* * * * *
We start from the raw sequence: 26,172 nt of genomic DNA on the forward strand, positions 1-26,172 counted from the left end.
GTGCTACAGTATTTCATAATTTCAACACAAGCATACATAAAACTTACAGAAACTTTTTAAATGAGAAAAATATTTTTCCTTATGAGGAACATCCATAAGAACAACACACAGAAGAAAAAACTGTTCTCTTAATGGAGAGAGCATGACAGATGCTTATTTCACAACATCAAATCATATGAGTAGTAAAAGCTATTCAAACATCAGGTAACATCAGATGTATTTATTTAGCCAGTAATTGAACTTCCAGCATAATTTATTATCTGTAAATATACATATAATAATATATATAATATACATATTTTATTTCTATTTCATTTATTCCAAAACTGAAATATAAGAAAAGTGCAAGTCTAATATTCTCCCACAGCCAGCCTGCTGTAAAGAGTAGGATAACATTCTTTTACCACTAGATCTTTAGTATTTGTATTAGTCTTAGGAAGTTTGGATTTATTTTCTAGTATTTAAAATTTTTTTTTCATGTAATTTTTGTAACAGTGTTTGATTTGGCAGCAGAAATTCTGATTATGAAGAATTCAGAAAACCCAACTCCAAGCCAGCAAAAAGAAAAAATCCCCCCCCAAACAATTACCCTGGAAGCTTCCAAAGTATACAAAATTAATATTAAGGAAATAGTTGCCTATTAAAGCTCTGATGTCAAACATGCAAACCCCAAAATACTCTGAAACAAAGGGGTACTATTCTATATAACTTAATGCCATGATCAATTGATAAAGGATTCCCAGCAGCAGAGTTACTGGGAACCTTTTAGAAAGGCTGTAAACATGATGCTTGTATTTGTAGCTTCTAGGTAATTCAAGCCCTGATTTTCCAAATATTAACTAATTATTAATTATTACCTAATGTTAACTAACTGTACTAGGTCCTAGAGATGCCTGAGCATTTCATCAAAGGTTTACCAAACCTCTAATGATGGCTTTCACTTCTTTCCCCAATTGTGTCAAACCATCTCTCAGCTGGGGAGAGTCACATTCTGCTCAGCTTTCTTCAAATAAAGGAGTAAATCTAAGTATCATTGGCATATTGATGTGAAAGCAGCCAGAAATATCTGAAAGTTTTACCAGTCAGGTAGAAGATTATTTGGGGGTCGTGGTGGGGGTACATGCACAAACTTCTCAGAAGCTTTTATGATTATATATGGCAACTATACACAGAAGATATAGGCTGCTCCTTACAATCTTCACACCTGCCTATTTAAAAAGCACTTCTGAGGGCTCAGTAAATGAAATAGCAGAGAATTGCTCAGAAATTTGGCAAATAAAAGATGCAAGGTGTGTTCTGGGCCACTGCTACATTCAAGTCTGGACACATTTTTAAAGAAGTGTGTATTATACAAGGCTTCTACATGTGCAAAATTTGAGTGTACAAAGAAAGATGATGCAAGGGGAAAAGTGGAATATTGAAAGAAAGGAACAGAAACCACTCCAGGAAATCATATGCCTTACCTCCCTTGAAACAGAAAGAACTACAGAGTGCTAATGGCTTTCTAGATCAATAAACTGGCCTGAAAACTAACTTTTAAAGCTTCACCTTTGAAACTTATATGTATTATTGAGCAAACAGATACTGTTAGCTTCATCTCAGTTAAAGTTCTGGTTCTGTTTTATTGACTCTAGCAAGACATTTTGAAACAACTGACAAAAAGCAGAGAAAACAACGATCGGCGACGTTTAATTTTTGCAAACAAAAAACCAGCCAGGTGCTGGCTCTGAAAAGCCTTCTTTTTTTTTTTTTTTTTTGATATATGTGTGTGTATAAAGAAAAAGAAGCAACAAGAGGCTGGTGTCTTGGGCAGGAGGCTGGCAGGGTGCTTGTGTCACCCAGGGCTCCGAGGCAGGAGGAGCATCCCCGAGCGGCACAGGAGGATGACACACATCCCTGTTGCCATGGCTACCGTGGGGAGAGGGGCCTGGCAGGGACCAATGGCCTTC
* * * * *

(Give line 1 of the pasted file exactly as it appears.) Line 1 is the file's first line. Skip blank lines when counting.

We start from the raw sequence: 26,172 nt of genomic DNA on the forward strand, positions 1-26,172 counted from the left end.